Alder's signature picture of water, nourishment and strength find it linked in Celtic legend to great heroes like Finn MacCool who could live underwater accessing hidden wisdom, and Bran the Blessed in the Welsh Mabinogion tales who carries an alder branch and uses his body to bridge the gap between Wales and Ireland to rescue his sister. And, of course, its liminal nature easily links to that 'Otherworld' - the realm of the Shee or the 'Hidden People - the Faerie folk. It's leaves and bark quite helpfully make green and brown dyes - the colour of camoflage and perfect for the clothes of the fickle Fae!

But what about the final element of fire to make it worthy of my 'elemental alder' epithet? Alder's characteristic yellow and red catkins and the way the trees appear to bleed a fiery red lifeblood when cut, encourages that connection...and provides an explanation as to why there exist such folktales as the 'The Alder Sprite'; a warning tale that urges us never to cut the bough of our alders even if they hang over our wells and springs - else the sprite might wreak revenge in the form of a massive house fire!

But that's not the story I want to share in this post. It's the blood bit that links to my tale today. The ancient story of Deirdre of the Sorrows, also features the alder tree, but while still being a story about revenge, this one also includes the gripping themes of beauty, lust and death! It's a tragic tale that will creep under your skin and keep you thinking about it for a long while afterwards. Coming from the Ulster Cycle of Irish mythology, it's set in the 1st Century BC, handed down by the bards between the 8th and 11th century, and eventually preserved in 12th-century manuscripts.

* * *

During the reign of King Conchobhar (pronounced 'Cruhuur') Mac Nessa of Ulster, a baby girl was born to the bard of the court. The newborn was named Deirdre.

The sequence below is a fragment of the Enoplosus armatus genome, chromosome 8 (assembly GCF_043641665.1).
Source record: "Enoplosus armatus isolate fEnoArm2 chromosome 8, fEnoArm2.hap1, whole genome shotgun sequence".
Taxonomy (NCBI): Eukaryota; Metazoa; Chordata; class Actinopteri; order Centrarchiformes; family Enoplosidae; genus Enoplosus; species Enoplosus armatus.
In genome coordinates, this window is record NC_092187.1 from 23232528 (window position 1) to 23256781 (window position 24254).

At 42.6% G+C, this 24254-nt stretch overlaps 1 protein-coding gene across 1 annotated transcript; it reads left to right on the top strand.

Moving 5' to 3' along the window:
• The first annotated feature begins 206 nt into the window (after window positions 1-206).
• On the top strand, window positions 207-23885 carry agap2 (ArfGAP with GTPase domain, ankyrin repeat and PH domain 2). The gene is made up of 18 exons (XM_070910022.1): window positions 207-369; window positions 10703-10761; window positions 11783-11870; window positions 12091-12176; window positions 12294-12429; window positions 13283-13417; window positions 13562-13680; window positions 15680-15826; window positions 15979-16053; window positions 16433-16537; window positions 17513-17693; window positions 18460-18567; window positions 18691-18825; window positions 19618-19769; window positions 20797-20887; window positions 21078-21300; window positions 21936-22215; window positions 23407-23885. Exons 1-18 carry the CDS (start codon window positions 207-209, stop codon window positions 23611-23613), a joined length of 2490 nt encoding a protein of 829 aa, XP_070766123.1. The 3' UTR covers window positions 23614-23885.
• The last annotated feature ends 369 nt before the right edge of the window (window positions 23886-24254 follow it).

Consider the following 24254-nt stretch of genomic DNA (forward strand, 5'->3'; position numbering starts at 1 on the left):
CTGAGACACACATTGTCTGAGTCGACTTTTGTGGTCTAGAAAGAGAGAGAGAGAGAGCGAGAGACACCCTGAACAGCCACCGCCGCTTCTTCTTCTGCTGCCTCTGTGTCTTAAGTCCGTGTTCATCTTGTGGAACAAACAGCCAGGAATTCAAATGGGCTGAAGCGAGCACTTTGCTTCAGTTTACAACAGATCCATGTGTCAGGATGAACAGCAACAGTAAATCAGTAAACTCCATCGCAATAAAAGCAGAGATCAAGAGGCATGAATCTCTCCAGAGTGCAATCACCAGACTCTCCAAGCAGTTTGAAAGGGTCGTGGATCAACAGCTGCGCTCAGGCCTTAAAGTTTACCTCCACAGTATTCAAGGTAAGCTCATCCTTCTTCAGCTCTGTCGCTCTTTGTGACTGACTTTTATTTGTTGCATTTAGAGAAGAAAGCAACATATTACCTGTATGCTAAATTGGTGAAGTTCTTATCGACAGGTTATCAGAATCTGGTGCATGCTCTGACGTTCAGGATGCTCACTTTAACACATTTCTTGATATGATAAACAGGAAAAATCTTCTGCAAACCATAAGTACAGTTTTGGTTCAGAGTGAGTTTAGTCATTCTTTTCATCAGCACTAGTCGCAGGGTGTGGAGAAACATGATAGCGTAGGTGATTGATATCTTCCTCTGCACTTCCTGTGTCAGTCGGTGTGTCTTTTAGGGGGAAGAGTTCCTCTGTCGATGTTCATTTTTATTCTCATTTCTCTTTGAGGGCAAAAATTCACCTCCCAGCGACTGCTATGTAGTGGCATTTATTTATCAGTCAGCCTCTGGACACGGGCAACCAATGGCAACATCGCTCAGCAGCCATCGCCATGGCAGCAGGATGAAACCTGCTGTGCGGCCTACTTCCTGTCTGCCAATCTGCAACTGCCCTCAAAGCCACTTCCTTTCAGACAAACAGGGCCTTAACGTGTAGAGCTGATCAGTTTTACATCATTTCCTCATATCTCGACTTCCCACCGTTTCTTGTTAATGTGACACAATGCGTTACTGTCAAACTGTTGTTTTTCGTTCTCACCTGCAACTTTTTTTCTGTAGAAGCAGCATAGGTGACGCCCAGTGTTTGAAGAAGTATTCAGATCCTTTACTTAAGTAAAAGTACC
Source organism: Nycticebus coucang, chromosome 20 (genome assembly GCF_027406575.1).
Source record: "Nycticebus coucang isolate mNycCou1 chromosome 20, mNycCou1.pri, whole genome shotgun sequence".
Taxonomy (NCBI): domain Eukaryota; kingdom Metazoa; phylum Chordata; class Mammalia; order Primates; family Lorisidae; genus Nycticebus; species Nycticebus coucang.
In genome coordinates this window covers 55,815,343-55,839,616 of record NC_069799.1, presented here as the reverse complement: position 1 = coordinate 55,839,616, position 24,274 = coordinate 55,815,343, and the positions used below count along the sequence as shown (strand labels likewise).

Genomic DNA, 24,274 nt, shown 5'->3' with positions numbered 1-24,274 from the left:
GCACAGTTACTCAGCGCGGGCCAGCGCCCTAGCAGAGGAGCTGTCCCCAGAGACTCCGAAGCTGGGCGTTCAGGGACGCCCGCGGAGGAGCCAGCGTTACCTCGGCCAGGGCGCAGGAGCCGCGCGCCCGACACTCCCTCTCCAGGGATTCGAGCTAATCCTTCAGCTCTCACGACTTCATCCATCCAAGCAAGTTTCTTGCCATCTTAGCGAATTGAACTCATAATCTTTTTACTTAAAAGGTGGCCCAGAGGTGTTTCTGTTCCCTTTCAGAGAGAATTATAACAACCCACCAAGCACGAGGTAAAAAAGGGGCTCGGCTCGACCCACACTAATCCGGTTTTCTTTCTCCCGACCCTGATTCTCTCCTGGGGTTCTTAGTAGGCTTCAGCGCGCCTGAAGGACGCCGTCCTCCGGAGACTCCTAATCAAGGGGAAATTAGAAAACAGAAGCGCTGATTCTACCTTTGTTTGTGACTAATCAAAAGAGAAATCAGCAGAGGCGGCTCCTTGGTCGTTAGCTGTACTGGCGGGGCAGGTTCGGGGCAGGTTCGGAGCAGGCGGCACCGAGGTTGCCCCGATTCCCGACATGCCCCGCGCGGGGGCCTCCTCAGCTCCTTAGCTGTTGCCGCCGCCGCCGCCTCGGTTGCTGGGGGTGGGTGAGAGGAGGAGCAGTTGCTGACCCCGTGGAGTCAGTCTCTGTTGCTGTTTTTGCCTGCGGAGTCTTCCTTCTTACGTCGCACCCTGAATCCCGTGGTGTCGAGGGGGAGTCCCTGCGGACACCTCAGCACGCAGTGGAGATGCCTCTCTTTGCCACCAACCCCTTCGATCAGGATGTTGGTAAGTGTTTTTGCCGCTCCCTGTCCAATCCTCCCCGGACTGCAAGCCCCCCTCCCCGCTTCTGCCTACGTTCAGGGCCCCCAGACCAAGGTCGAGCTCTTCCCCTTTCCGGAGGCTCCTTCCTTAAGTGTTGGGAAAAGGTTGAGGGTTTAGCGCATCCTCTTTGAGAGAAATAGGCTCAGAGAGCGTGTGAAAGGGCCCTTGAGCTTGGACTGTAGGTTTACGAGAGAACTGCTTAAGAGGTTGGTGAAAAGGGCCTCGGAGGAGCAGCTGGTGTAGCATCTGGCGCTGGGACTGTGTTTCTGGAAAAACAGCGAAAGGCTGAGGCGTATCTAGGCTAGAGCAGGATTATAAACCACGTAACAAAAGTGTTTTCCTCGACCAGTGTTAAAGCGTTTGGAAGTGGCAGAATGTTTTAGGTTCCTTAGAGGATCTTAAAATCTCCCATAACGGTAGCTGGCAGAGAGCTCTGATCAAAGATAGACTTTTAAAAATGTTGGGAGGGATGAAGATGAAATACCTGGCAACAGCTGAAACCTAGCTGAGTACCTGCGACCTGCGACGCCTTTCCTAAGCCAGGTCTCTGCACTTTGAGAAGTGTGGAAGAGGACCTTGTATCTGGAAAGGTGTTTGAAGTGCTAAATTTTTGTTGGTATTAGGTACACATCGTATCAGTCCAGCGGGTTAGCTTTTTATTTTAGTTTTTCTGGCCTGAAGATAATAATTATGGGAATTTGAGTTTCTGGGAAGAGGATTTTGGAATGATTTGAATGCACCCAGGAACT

The child was beautiful and the court druid made a prophecy. As the infant grew, her beauty would increase until she was the most beautiful woman the land had ever seen. But, the child would, because of this beauty, bring great sorrow and war upon them all.

The Red Branch Knights of the King, argued that in order to avoid this misery they would kill the child. The King, however, thought not. He placed the girl in the care of his old nurse and sent them into the woods. When she reached the age of consent, he, himself would marry her and have as his wife the land's greatest beauty.

As Deirdre grew the words of prophecy were fulfilled and her beauty increased a thousand-fold. One day, deep in the middle of winter, Deirdre came upon ravens feeding off the corpse of a lamb. Unable to look away, she found herself promising that she would only allow herself to love a man whose hair was as black as a raven’s wing and whose lips were as red as that lamb’s blood.

As she neared the age of maidenhood, she was taking a walk one day when she saw a young man approaching. He had night-black hair and lips as red as a lamb’s blood and to her - he was the most handsome of men. She hid with her nurse as he passed on by.

“Who is he?” she whispered. “That is Naoise, a warrior of the Red Branch Army, “why do you ask?” Deirdre smiled and whispered, “This is my love, can you help me to meet him?” The nurse knew there was nothing to be done but agree.

When Naoise saw Deirdre he immediately fell deeply in love with her. Both knew that if they were discovered, the King would have them both killed so Naoise confided in his two younger brothers. With their help they escaped to Alba and found a place to hide and live within the alder carrs.

Back in Ireland, the King's anger and jealousy was fierce to behold. His spies had discovered where they had settled but there was very little that he could do without angering the Scottish king. So he came up with a plan: he would trick them back home and then he would have his revenge on them.